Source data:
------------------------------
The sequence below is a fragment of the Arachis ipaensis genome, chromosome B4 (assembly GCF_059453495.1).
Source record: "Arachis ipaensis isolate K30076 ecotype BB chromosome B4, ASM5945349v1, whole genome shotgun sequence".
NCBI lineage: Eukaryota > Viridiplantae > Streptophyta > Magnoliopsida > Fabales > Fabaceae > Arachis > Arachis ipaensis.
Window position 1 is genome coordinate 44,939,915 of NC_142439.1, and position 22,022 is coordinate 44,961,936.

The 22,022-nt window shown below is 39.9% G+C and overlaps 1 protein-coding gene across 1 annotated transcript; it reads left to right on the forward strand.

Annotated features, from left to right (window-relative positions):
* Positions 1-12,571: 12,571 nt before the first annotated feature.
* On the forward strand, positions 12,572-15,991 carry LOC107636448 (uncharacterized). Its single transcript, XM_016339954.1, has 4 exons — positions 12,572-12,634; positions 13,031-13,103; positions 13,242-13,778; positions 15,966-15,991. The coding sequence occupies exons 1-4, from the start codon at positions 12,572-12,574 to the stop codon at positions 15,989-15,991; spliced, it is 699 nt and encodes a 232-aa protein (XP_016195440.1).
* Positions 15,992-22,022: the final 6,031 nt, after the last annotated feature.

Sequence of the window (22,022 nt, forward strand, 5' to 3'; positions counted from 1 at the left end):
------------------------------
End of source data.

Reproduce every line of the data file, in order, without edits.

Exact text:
The sequence below is a fragment of the Arachis ipaensis genome, chromosome B4 (assembly GCF_059453495.1).
Source record: "Arachis ipaensis isolate K30076 ecotype BB chromosome B4, ASM5945349v1, whole genome shotgun sequence".
NCBI lineage: Eukaryota > Viridiplantae > Streptophyta > Magnoliopsida > Fabales > Fabaceae > Arachis > Arachis ipaensis.
Window position 1 is genome coordinate 44,939,915 of NC_142439.1, and position 22,022 is coordinate 44,961,936.

The 22,022-nt window shown below is 39.9% G+C and overlaps 1 protein-coding gene across 1 annotated transcript; it reads left to right on the forward strand.

Annotated features, from left to right (window-relative positions):
* Positions 1-12,571: 12,571 nt before the first annotated feature.
* On the forward strand, positions 12,572-15,991 carry LOC107636448 (uncharacterized). Its single transcript, XM_016339954.1, has 4 exons — positions 12,572-12,634; positions 13,031-13,103; positions 13,242-13,778; positions 15,966-15,991. The coding sequence occupies exons 1-4, from the start codon at positions 12,572-12,574 to the stop codon at positions 15,989-15,991; spliced, it is 699 nt and encodes a 232-aa protein (XP_016195440.1).
* Positions 15,992-22,022: the final 6,031 nt, after the last annotated feature.

Sequence of the window (22,022 nt, forward strand, 5' to 3'; positions counted from 1 at the left end):